Longtermism is the view that what matters most about our actions is their impact over the long-term future.
When judging the value of an action, future considerations may be highly relevant. Ethical theories according to which future people are moral patients, whose wellbeing is of comparable importance to the wellbeing of present-day people, imply that we ought to consider the long-term future of humanity, rather than just the next hundred years or so.
In fact, since it is possible that nearly everyone who will ever live has not yet been born, these ethical theories tend to imply that if there is anything that can be done to positively shape the long-term future, then this will be more valuable than any other possible action.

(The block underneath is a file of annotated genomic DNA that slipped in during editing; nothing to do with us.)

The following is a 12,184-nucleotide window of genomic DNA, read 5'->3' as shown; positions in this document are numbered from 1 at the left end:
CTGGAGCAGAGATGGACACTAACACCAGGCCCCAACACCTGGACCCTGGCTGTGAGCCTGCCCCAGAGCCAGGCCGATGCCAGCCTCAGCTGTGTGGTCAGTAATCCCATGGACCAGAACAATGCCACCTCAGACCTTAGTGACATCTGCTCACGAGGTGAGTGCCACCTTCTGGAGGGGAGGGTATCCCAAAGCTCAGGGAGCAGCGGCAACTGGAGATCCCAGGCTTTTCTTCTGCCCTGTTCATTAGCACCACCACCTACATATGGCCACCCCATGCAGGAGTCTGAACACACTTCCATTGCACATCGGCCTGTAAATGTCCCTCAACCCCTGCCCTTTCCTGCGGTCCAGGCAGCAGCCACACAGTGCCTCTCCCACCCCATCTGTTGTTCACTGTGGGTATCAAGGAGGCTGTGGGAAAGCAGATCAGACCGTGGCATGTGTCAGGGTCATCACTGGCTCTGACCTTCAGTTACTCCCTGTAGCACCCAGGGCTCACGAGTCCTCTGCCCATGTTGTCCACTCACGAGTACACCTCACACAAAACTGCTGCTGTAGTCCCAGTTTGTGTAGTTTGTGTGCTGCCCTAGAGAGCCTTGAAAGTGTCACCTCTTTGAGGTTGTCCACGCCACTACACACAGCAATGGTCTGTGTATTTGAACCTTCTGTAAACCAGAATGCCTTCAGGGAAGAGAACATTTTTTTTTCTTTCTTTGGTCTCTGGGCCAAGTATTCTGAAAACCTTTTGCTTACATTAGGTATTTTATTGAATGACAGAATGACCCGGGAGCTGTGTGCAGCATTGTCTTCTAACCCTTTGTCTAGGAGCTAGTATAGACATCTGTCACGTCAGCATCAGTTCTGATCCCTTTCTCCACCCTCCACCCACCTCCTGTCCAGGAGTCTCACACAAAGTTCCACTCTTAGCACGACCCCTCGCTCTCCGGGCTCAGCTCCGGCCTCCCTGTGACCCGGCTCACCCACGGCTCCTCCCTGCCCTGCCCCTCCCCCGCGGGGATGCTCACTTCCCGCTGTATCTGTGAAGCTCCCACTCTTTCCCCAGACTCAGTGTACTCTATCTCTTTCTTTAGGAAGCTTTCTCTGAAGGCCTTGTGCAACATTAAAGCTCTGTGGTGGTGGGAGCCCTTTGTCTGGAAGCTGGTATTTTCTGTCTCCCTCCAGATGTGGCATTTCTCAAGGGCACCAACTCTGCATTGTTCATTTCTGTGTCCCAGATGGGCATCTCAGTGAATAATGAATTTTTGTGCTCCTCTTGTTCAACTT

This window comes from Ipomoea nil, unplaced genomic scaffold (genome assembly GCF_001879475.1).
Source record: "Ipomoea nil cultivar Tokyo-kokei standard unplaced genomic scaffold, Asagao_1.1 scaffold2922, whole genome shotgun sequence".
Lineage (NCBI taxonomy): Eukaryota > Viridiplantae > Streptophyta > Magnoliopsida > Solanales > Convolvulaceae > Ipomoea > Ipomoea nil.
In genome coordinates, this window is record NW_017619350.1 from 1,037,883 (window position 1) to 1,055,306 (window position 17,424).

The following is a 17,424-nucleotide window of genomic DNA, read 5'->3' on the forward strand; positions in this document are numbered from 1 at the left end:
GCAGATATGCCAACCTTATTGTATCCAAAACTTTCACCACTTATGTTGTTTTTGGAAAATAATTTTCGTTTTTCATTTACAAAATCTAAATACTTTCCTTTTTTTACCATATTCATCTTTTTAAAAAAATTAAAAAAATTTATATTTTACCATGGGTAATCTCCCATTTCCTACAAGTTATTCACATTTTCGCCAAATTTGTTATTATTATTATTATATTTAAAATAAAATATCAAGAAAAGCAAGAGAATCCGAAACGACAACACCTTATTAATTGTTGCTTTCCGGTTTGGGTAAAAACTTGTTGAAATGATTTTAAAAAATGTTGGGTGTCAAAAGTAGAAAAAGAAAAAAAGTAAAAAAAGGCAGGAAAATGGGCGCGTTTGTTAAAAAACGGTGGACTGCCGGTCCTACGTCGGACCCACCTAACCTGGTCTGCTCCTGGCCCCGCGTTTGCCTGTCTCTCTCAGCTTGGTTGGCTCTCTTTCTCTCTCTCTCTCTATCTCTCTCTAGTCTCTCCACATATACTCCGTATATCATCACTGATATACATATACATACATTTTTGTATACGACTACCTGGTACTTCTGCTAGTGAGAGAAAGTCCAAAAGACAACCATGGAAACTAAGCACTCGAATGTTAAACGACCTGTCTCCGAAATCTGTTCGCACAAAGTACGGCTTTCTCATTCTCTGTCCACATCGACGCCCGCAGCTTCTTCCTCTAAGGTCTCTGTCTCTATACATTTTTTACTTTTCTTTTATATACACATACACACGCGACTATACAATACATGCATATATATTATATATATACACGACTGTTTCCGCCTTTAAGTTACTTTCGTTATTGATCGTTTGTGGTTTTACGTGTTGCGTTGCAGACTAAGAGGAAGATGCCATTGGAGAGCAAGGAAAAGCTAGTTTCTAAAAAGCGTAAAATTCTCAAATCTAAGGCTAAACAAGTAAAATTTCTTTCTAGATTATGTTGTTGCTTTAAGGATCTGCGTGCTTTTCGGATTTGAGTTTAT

On the other hand, if it is impossible to influence the long-term future—for instance, if humans are doomed to go extinct within the next century, or if we simply lack sufficient foresight, then one should focus on the short- and medium-term impact of one’s actions, regardless of one’s ethical views on future potential people.
Beckstead, Nick (2013) On the Overwhelming Importance of Shaping the Far Future, doctoral thesis, Rutgers University.
A philosophy dissertation that is likely the most thorough treatment of the subject.
Todd, Benjamin (2013) How important are future generations?, 80,000 Hours, August 19.
An examination of the decision-relevance of the long-term future.
Whittlestone, Jess (2017) The long-term future, Effective Altruism, November 16.
APPG on Future Generations | existential risk | existential security | institutions for future generations | long-range forecasting | moral perspectives on existential risk reduction | patient altruism | trajectory changes